A millionaire banker claims he gave a reading twice over the drink-drive limit because he had thrown up moments before the breath test, a court heard.
Stephen Decani is accused of being twice above the drink drive limit in his £150,000 Aston Martin DB11 coupe on Kings Road in Chelsea, west London.
The 42-year-old, who lives in Chelsea Crescent, Chelsea Harbour, west London, where flats can sell for £3.3 million, was pulled over by police in an unmarked car after plain clothes officers noticed him allegedly drunk, getting into his white supercar.
Police allegedly witnessed him unsteady on his feet at 4.30am and appearing to be drunk as he opened the car door, got in, then drove off.
He was pulled over after officers followed him and caught up with Decani further down Kings Road.
The chairman and CEO of investment company, Newscape Capital Group, Decani denies being over the limit as he regurgitated moments before the reading was taken by police.
The reading taken by officers on June 9 was said to be 61 microgrammes of alcohol in 100 millilitres of breath.
He appeared at City of London Magistrates Court wearing a white shirt and dark trousers.
Decani’s lawyer, who also represented England rugby star Danny Cipriani in his drink-driving case in April last year, told the court the breath test was not reliable.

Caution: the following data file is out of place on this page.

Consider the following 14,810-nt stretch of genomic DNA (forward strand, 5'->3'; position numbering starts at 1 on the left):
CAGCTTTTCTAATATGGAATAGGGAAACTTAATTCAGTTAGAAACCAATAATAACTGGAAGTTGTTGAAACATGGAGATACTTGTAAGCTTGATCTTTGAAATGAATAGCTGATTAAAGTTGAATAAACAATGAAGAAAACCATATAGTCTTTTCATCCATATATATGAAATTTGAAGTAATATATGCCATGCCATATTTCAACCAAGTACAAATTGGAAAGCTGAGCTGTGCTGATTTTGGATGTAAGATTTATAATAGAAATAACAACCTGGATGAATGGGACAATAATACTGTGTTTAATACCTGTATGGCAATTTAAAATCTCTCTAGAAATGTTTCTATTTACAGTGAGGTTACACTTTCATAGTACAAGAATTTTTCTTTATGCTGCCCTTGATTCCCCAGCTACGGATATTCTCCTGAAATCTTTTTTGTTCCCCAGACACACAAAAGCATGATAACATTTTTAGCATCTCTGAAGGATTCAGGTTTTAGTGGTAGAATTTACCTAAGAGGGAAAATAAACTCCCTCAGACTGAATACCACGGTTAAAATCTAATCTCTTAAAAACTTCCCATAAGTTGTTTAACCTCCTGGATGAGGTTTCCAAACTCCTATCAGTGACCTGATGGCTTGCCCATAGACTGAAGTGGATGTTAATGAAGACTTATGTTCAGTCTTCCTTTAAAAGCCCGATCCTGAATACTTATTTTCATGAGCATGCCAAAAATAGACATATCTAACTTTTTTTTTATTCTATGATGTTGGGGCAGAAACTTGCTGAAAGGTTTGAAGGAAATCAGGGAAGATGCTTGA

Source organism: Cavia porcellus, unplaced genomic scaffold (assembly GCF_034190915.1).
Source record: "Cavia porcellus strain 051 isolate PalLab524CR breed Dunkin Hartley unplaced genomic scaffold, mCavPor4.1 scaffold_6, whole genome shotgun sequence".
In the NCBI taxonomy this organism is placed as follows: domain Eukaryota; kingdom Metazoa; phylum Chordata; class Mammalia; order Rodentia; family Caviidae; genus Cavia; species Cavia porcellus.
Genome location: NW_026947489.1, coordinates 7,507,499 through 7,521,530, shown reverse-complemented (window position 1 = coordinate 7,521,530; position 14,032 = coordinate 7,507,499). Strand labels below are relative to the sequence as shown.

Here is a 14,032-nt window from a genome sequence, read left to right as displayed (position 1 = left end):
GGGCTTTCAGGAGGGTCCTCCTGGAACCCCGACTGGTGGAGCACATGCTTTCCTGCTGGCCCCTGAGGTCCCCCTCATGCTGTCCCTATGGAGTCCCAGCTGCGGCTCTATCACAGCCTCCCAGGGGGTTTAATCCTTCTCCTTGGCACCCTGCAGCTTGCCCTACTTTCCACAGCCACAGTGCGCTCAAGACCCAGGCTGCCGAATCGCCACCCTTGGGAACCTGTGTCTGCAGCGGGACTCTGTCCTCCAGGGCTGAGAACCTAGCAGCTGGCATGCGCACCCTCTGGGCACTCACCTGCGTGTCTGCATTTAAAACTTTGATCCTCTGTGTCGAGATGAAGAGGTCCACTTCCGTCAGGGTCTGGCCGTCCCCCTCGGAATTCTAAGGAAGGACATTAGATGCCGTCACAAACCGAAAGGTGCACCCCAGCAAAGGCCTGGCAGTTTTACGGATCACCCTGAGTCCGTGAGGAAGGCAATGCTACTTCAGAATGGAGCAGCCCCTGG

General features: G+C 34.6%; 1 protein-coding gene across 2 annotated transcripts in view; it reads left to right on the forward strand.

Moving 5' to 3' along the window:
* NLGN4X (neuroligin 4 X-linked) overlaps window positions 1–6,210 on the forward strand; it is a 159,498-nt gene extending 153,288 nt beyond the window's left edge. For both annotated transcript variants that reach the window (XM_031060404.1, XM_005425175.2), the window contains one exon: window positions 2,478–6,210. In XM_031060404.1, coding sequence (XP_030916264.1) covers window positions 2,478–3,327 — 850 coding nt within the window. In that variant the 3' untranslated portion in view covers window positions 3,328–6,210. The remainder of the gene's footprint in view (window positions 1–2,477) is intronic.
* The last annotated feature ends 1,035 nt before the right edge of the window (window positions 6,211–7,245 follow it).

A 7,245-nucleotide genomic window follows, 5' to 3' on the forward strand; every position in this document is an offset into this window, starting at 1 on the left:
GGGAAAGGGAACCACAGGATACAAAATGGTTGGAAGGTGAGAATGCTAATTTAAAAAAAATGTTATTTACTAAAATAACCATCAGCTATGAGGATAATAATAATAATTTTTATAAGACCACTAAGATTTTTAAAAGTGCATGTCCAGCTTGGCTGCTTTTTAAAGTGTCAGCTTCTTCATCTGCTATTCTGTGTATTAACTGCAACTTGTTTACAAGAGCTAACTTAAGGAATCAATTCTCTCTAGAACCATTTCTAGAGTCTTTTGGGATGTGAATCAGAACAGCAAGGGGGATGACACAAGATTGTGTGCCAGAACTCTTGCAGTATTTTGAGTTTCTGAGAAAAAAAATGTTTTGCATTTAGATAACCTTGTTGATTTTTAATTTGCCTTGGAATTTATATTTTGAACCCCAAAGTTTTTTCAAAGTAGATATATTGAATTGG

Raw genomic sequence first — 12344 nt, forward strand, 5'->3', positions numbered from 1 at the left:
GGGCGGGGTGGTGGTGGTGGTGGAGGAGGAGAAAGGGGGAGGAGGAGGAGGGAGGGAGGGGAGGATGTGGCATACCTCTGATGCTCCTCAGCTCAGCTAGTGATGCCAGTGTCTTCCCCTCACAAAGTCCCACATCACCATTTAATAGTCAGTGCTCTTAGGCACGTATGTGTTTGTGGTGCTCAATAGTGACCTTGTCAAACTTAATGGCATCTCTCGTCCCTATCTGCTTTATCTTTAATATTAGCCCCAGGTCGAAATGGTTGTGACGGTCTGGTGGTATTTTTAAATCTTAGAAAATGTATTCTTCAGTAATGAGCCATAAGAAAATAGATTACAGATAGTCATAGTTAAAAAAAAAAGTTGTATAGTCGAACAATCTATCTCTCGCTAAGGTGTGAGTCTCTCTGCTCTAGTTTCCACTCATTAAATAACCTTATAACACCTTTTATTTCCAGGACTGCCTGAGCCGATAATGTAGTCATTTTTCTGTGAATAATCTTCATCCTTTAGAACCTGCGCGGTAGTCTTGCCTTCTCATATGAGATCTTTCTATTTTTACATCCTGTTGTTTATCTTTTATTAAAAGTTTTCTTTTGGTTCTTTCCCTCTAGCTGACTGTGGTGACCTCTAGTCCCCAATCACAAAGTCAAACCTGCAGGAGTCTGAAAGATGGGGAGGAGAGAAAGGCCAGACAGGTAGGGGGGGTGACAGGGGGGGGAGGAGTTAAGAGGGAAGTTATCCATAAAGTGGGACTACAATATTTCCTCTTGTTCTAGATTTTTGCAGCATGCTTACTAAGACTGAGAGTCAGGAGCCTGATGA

Philip Lucas defending said: “The defendant was stopped by an unmarked police car and was completely cooperative.
“He disputes he consumed enough alcohol to put him above the legal limit.
“The second issue is the reliability of the breath test. The defence has an expert witness.
“This is not the same as the case of Cipriani, which was a challenge to the reliability of the machine.
“The defendant indicated he regurgitated at a particular point in the process and we have an expert report dealing with the effects of regurgitation on the results of the test.”
Julian Becker, prosecuting, wanted the trial to be adjourned while the police sergeant who administered the test could be called as a witness.
The officer had not been warned he needed to give evidence as a witness and Mr Lucas cited a ruling by Lord Justice Leveson that stated the case should not be delayed due to failures by the Crown Prosecution Service.
Mr Becker said: “I wish there was more done to this case.
“There have been some technical failings on the part of the CPS and I apologise for this.
“When there is a challenge to the reliability of the breath test the operator of the test would need to be called to be cross-examined.”
Mr Lucas added: “The Crown are at fault, they have not prepared the case properly and they are simply relying on their own failures to warn witnesses to adjourn the case.
“The case is a mess. We notified the crown a challenge would be made to the reliability of the test but the operator was not added to the witness list.
“We were not served with a proper case summary or witness statements.”
Chair of the bench Nick Tarry granted the adjournment as it was “in the public interest to have a trial on its merits”.
Decani will face trial later this year.
He was released on unconditional bail.
The Aston Martin DB11 starts at £144,900 and can reach 62mph within four seconds, with a top speed of 187 to 200.1 mph.